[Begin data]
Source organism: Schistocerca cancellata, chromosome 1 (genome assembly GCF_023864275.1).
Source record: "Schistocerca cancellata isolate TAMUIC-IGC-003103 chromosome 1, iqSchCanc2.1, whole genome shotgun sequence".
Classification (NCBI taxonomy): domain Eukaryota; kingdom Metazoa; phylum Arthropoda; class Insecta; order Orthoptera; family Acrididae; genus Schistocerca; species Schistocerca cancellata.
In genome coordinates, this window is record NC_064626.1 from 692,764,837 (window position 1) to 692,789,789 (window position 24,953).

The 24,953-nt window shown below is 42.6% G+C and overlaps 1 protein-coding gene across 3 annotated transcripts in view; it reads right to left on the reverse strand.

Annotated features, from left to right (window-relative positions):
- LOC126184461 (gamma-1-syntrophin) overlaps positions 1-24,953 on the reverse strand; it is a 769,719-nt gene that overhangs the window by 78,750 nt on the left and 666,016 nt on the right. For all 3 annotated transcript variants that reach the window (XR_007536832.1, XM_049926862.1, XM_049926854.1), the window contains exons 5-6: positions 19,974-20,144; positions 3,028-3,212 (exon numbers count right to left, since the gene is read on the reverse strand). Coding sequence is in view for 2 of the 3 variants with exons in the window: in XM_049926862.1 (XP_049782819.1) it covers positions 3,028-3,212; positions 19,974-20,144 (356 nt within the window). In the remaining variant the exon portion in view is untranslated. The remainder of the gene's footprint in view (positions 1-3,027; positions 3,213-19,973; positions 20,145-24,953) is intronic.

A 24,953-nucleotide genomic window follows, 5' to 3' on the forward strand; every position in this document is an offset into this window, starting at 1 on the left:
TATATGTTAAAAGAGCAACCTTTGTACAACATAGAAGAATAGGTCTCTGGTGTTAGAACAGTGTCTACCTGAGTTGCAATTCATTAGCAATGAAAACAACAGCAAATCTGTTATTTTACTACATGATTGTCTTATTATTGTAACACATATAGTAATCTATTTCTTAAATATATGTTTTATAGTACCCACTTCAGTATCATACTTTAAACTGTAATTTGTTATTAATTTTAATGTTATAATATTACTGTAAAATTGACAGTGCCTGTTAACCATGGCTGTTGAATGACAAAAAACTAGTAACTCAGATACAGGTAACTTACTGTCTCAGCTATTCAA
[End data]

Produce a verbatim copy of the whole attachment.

Source organism: Schistocerca cancellata, chromosome 1 (genome assembly GCF_023864275.1).
Source record: "Schistocerca cancellata isolate TAMUIC-IGC-003103 chromosome 1, iqSchCanc2.1, whole genome shotgun sequence".
Classification (NCBI taxonomy): domain Eukaryota; kingdom Metazoa; phylum Arthropoda; class Insecta; order Orthoptera; family Acrididae; genus Schistocerca; species Schistocerca cancellata.
In genome coordinates, this window is record NC_064626.1 from 692,764,837 (window position 1) to 692,789,789 (window position 24,953).

The 24,953-nt window shown below is 42.6% G+C and overlaps 1 protein-coding gene across 3 annotated transcripts in view; it reads right to left on the reverse strand.

Annotated features, from left to right (window-relative positions):
- LOC126184461 (gamma-1-syntrophin) overlaps positions 1-24,953 on the reverse strand; it is a 769,719-nt gene that overhangs the window by 78,750 nt on the left and 666,016 nt on the right. For all 3 annotated transcript variants that reach the window (XR_007536832.1, XM_049926862.1, XM_049926854.1), the window contains exons 5-6: positions 19,974-20,144; positions 3,028-3,212 (exon numbers count right to left, since the gene is read on the reverse strand). Coding sequence is in view for 2 of the 3 variants with exons in the window: in XM_049926862.1 (XP_049782819.1) it covers positions 3,028-3,212; positions 19,974-20,144 (356 nt within the window). In the remaining variant the exon portion in view is untranslated. The remainder of the gene's footprint in view (positions 1-3,027; positions 3,213-19,973; positions 20,145-24,953) is intronic.

A 24,953-nucleotide genomic window follows, 5' to 3' on the forward strand; every position in this document is an offset into this window, starting at 1 on the left:
TATATGTTAAAAGAGCAACCTTTGTACAACATAGAAGAATAGGTCTCTGGTGTTAGAACAGTGTCTACCTGAGTTGCAATTCATTAGCAATGAAAACAACAGCAAATCTGTTATTTTACTACATGATTGTCTTATTATTGTAACACATATAGTAATCTATTTCTTAAATATATGTTTTATAGTACCCACTTCAGTATCATACTTTAAACTGTAATTTGTTATTAATTTTAATGTTATAATATTACTGTAAAATTGACAGTGCCTGTTAACCATGGCTGTTGAATGACAAAAAACTAGTAACTCAGATACAGGTAACTTACTGTCTCAGCTATTCAA